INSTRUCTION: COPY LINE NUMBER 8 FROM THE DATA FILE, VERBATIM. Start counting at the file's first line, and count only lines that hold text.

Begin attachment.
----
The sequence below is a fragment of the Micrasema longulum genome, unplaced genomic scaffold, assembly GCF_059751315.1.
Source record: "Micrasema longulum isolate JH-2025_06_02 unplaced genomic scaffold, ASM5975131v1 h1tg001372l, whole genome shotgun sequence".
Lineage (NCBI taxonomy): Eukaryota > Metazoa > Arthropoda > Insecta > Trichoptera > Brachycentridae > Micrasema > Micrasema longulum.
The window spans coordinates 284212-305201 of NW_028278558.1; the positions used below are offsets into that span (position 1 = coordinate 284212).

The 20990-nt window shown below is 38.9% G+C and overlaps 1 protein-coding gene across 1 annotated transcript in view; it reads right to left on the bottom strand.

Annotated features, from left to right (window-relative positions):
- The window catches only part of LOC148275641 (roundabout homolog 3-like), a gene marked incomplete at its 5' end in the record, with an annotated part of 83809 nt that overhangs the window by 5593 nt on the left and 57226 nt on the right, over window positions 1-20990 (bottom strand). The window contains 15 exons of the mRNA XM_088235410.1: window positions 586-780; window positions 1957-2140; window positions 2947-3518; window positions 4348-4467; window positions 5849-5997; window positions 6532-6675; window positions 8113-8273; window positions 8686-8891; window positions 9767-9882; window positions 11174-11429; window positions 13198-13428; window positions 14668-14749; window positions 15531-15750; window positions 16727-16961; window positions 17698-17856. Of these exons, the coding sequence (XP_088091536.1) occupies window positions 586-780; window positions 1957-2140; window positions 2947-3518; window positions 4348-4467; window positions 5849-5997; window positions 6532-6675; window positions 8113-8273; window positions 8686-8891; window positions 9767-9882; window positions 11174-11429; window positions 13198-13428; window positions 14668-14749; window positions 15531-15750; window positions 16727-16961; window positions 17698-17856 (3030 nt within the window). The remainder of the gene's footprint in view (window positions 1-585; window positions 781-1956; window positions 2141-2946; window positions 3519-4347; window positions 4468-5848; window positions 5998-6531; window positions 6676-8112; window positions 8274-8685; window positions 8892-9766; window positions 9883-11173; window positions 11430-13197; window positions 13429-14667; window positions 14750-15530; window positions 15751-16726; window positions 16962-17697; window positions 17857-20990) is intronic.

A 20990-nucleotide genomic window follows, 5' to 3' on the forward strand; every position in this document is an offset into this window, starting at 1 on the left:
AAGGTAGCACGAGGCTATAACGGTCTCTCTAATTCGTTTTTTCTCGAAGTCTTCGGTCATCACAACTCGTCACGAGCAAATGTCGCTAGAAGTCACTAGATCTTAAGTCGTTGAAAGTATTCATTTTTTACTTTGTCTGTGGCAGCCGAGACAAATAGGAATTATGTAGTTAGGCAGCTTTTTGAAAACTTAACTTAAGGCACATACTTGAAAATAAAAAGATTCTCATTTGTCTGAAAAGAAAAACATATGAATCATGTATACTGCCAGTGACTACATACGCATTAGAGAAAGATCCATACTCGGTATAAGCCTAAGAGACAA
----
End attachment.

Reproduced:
A 20990-nucleotide genomic window follows, 5' to 3' on the forward strand; every position in this document is an offset into this window, starting at 1 on the left: